NSA closing secretive listening post north of Yakima

An aerial view of the secretive NSA listening post near Yakima; note the large satellite dish bottom left. (Photo: Bing maps)

YAKIMA -- The National Security Agency is closing a secretive listening post it has quietly operated north of Yakima since the early 1970s, The Yakima Herald reported Thursday.

The office of Rep. Doc Hastings, R-Wash., confirmed some details of the closure of the “Yakima Research Station,” said the paper in an article written by Craig Trojanello. Hastings was informed of the pending closure last summer by the NSA, the Herald said, according to his press secretary, Neal Kirby.

Some of the Yakima functions are being moved to Colorado, he said, as a streamlining measure.

An exact date of closure was not available.


The electronic eavesdropping operation includes several buildings and large white satellite dishes. Drivers on Interstate 82 about eight miles west of Yakima can catch a glimpse of the operation in the distance, the Herald said.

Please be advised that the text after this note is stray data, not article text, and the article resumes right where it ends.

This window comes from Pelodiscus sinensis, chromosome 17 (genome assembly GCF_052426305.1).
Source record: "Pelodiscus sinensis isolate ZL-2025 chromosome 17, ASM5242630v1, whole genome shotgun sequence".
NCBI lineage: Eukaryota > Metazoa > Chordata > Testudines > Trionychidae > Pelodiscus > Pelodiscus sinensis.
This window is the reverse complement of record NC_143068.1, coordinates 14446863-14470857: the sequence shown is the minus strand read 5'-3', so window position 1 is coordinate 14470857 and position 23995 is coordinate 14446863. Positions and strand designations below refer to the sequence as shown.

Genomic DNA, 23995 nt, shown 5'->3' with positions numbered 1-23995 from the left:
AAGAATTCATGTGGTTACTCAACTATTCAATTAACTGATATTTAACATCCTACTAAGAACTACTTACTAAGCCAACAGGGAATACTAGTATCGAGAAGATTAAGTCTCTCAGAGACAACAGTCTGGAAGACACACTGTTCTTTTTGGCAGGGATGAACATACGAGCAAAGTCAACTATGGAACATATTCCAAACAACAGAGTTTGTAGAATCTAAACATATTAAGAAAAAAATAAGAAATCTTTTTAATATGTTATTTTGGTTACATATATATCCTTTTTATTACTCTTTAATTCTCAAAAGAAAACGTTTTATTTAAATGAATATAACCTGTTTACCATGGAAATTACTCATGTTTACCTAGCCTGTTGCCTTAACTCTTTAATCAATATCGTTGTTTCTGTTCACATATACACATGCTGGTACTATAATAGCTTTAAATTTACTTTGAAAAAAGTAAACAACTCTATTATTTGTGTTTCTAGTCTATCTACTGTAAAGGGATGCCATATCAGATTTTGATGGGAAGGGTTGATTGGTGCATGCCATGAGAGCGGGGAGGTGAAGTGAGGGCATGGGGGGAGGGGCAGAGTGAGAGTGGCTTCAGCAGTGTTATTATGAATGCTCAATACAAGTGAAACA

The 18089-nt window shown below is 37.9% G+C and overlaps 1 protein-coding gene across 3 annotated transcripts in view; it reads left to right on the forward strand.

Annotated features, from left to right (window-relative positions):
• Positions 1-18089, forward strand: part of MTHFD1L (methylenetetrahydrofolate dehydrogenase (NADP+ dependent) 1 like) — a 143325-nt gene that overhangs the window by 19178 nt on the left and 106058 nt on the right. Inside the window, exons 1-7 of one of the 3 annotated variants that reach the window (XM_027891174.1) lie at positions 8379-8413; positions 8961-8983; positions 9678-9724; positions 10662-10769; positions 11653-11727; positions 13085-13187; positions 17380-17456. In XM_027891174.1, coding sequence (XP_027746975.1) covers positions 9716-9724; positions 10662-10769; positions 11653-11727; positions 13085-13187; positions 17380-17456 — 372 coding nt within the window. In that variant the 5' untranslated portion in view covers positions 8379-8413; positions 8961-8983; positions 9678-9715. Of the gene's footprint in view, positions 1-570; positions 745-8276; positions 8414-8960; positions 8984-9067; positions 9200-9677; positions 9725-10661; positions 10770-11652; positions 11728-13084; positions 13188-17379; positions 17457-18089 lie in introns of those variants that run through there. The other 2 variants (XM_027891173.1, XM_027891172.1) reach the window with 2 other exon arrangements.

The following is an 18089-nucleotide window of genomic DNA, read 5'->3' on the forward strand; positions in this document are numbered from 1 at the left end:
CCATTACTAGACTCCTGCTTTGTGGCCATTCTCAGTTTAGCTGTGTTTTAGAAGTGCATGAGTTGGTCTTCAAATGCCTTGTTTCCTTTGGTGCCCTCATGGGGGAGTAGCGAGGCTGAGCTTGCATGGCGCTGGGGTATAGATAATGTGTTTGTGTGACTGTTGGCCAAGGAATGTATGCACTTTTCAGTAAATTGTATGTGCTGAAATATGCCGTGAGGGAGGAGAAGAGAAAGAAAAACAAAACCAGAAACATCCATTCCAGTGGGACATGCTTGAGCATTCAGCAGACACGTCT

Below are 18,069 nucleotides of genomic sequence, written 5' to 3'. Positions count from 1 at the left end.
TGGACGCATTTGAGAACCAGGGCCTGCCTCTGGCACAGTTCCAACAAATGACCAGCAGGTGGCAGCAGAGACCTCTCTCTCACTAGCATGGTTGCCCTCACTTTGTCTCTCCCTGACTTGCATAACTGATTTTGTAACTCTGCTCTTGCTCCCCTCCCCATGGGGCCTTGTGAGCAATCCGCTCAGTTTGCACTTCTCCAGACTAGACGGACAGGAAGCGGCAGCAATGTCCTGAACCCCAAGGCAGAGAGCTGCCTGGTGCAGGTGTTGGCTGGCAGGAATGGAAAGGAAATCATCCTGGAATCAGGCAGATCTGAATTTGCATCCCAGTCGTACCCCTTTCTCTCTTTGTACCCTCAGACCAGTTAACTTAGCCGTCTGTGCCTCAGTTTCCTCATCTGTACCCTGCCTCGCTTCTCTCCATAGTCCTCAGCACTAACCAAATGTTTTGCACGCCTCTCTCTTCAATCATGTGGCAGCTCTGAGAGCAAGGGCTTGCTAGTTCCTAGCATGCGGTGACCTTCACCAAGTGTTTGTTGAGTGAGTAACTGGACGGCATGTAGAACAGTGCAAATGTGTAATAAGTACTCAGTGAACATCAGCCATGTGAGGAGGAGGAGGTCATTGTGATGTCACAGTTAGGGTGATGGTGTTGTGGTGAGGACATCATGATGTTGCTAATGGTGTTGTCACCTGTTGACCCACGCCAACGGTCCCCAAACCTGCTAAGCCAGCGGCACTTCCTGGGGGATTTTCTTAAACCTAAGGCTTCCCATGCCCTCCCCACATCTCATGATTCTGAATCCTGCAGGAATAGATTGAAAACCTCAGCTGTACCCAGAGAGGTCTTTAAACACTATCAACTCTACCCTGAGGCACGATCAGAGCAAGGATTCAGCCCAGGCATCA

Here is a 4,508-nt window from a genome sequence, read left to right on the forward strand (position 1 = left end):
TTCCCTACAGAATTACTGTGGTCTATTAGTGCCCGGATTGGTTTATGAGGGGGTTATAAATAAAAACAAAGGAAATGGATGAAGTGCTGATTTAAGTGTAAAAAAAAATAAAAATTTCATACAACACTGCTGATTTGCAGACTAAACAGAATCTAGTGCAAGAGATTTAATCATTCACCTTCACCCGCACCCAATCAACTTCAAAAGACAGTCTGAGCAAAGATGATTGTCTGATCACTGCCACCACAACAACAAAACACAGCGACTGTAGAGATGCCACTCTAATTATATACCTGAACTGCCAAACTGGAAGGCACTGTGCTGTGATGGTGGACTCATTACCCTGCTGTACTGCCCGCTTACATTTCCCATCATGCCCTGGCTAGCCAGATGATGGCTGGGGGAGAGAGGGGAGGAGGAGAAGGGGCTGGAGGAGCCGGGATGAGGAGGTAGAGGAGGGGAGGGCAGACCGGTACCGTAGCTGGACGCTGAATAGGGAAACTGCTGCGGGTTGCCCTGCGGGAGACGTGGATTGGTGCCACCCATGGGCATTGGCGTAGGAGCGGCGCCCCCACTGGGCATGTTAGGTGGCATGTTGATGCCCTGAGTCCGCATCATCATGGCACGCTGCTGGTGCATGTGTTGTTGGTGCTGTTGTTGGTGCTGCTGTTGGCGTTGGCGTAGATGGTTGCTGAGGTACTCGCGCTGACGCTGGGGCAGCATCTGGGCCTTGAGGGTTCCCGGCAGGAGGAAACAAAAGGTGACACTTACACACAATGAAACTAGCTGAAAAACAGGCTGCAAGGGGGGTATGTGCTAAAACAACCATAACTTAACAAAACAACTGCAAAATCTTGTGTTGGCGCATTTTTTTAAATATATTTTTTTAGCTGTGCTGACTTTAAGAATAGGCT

James Bamford, whose 1982 book about the NSA, “The Puzzle Palace,” and others have said the Yakima Research Station played a major role for decades in the NSA's Echelon program, a global surveillance network that intercepts satellite communications traffic, such as e-mails and calls from cell phones.

In a 2002 interview with the Newhouse News Service, Bamford said the Yakima facility obtained about 2 million intercepts per hour at that time.

To read the entire Yakima Herald article, click here.